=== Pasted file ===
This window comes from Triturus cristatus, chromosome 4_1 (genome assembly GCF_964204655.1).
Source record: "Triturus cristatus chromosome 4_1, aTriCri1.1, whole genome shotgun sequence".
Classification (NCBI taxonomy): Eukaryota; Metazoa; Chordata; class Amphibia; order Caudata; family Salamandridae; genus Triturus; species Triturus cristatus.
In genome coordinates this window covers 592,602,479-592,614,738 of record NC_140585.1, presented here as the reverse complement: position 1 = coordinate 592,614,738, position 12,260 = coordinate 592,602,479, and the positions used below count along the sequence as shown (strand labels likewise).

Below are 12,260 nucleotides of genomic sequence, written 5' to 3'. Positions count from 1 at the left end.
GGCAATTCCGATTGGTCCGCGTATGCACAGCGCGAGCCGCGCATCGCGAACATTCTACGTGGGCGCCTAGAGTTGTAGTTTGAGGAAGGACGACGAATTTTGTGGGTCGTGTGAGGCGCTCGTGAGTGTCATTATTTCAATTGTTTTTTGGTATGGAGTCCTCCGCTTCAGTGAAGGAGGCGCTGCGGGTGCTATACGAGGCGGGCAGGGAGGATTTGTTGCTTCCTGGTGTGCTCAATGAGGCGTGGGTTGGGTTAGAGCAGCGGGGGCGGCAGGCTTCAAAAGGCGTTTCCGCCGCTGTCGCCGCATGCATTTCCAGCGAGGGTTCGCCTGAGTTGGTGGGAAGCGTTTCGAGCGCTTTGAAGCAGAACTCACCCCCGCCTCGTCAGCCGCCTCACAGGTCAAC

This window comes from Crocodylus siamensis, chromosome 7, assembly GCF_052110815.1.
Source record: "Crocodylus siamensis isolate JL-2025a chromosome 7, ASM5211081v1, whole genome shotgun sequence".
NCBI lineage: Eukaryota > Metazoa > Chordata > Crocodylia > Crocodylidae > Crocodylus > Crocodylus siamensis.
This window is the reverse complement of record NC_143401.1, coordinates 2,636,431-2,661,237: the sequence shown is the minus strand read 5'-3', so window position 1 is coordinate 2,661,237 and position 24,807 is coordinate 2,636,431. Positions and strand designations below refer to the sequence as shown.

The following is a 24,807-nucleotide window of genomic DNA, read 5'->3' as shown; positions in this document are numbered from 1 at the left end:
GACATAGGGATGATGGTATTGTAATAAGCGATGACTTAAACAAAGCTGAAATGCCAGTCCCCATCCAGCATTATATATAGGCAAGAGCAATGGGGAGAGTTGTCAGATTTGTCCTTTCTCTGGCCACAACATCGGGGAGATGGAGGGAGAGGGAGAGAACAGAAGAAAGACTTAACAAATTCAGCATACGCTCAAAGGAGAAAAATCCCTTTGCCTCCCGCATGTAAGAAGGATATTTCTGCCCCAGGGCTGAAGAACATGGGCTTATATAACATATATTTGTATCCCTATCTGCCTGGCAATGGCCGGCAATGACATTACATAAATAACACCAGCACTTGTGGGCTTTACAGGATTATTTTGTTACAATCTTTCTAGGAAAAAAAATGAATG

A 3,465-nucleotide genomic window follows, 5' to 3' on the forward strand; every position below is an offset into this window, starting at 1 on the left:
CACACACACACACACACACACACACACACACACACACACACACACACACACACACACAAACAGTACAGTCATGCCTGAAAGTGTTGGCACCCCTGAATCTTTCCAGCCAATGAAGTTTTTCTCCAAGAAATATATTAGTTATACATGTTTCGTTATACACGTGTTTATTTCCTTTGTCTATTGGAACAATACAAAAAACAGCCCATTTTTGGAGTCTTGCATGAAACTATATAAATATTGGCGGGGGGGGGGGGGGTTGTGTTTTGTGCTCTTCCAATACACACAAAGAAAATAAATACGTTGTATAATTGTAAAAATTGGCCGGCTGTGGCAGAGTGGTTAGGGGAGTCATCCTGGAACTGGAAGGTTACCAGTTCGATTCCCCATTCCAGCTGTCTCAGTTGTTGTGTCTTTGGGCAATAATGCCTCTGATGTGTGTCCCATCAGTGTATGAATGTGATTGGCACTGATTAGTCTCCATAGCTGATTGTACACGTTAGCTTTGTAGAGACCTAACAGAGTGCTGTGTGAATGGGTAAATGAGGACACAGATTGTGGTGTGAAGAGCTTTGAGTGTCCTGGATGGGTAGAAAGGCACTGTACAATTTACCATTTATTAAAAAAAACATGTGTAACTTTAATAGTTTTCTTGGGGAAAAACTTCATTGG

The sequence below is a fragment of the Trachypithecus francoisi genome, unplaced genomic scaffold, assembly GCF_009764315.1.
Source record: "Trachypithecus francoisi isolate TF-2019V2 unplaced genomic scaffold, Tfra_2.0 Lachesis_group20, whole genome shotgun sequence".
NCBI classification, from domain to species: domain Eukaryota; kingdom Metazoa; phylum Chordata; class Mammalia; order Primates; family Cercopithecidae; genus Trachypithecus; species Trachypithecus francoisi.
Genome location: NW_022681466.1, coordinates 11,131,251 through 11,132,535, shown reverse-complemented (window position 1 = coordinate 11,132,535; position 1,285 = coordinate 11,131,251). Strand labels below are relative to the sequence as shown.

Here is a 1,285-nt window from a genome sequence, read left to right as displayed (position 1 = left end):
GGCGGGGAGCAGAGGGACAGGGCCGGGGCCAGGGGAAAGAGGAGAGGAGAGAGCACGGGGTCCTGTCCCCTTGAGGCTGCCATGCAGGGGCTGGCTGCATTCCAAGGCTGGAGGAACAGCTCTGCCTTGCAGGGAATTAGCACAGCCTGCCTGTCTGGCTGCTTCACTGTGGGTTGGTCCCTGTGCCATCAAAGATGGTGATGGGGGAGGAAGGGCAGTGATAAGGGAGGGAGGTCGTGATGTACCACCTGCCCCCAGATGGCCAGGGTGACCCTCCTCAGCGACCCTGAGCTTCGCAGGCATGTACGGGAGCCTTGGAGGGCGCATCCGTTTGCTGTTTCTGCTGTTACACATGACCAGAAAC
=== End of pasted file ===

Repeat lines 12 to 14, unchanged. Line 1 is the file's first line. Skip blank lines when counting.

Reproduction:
GACATAGGGATGATGGTATTGTAATAAGCGATGACTTAAACAAAGCTGAAATGCCAGTCCCCATCCAGCATTATATATAGGCAAGAGCAATGGGGAGAGTTGTCAGATTTGTCCTTTCTCTGGCCACAACATCGGGGAGATGGAGGGAGAGGGAGAGAACAGAAGAAAGACTTAACAAATTCAGCATACGCTCAAAGGAGAAAAATCCCTTTGCCTCCCGCATGTAAGAAGGATATTTCTGCCCCAGGGCTGAAGAACATGGGCTTATATAACATATATTTGTATCCCTATCTGCCTGGCAATGGCCGGCAATGACATTACATAAATAACACCAGCACTTGTGGGCTTTACAGGATTATTTTGTTACAATCTTTCTAGGAAAAAAAATGAATG

A 3,465-nucleotide genomic window follows, 5' to 3' on the forward strand; every position below is an offset into this window, starting at 1 on the left:
CACACACACACACACACACACACACACACACACACACACACACACACACACACACACAAACAGTACAGTCATGCCTGAAAGTGTTGGCACCCCTGAATCTTTCCAGCCAATGAAGTTTTTCTCCAAGAAATATATTAGTTATACATGTTTCGTTATACACGTGTTTATTTCCTTTGTCTATTGGAACAATACAAAAAACAGCCCATTTTTGGAGTCTTGCATGAAACTATATAAATATTGGCGGGGGGGGGGGGGGTTGTGTTTTGTGCTCTTCCAATACACACAAAGAAAATAAATACGTTGTATAATTGTAAAAATTGGCCGGCTGTGGCAGAGTGGTTAGGGGAGTCATCCTGGAACTGGAAGGTTACCAGTTCGATTCCCCATTCCAGCTGTCTCAGTTGTTGTGTCTTTGGGCAATAATGCCTCTGATGTGTGTCCCATCAGTGTATGAATGTGATTGGCACTGATTAGTCTCCATAGCTGATTGTACACGTTAGCTTTGTAGAGACCTAACAGAGTGCTGTGTGAATGGGTAAATGAGGACACAGATTGTGGTGTGAAGAGCTTTGAGTGTCCTGGATGGGTAGAAAGGCACTGTACAATTTACCATTTATTAAAAAAAACATGTGTAACTTTAATAGTTTTCTTGGGGAAAAACTTCATTGG